Encyclopedia of American Parties, Campaigns, and Elections

By William C. Binning; Larry E. Esterly et al. | Go to book overview

A

ABSENTEE BALLOT. State law permits voters to cast ballots by mail when they are physically unable to go to the polls. Usually age, illness, or absence from the county on election day is sufficient to qualify for an absentee ballot. In most states self-declaration is all that is required. Years ago, the absentee ballot request had to be notarized and written medical justification was required. Laws have become more liberal in recent years. For example, in the state of Washington the elderly and the disabled are placed on a permanent absentee voter list and are sent ballots in the mail without having to make a formal request. The absentee voter needs to meet state registration requirements. The number of absentee ballots cast in elections has been increasing.

Absentee votes can determine the outcome of an election. Political parties spend time and money cultivating absentee voters by sending previous absentee voters applications for future elections along with a party slate card. Recently, the state of Oregon initiated vote-by-mail elections. See:REGISTRATION, VOTER; VOTE-BY-MAIL.

Reference: Richard Smolka and Ronald Michaelson, "Election Legislation", in The Book of the States, Vol. 30 ( Lexington, Ky.: Council of State Governments, 1994).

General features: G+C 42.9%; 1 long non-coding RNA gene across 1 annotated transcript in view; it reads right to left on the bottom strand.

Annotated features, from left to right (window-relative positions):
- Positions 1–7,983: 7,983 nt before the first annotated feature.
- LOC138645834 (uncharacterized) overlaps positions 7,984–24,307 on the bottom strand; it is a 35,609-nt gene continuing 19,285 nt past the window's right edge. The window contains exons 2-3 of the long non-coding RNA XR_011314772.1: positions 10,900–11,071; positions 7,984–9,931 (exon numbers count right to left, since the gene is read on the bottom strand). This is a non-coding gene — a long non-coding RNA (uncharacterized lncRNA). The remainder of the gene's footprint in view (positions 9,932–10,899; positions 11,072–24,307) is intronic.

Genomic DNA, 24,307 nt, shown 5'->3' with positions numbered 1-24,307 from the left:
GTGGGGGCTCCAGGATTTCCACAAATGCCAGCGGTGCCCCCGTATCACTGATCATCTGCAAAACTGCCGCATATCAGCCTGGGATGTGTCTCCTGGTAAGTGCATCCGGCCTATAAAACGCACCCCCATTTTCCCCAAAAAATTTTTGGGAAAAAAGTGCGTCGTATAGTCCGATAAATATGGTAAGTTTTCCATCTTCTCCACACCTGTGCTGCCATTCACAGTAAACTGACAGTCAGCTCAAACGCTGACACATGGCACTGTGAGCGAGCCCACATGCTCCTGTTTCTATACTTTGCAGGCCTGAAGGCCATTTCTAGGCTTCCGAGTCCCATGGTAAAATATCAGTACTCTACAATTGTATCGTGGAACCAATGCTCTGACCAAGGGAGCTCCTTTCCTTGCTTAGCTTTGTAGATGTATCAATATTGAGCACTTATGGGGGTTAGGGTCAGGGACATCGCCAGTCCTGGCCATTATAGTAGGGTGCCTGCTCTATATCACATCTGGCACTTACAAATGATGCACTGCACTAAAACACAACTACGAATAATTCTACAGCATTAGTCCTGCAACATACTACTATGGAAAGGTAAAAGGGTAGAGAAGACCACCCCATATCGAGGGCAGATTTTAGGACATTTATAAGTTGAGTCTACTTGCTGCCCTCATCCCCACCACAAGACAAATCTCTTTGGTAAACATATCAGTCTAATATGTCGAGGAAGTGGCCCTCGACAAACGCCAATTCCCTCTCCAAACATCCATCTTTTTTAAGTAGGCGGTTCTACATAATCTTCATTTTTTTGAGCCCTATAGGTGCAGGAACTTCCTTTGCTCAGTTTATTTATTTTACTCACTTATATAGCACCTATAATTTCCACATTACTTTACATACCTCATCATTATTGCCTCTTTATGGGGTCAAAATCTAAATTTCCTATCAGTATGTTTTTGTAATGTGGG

ADAMS, JOHN ( 1735-1826) was born in what is now Quincy, Massachusetts, on October 30, 1735, graduated from Harvard in 1755, and "read" the law, subsequently taking up its practice in 1758. Early on adopting the patriot cause, he was elected in 1774 to the first continental congress, where two years later he was assigned to the committee given responsibility for drafting the Declaration of Independence. At the further assignment of the continental congress Adams was to devote more than a decade ( 1777-1788) to various European

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Encyclopedia of American Parties, Campaigns, and Elections
Table of contents

Table of contents

  • Title Page iii
  • Contents vii
  • Introduction ix
  • A 1
  • B 13
  • C 35
  • D 71
  • E 91
  • F 167
  • G 185
  • H 201
  • I 219
  • J 227
  • K 243
  • L 249
  • M 265
  • N 287
  • O 299
  • P 303
  • Q 347
  • R 349
  • S 373
  • T 399
  • U 423
  • V 427
  • W 435
  • Y 449
  • Appendix - Presidents, Vice-Presidents, and Party Control of Congress, 1789-Present 451
  • Selected Bibliography 455
  • Index 459
  • About the Authors *
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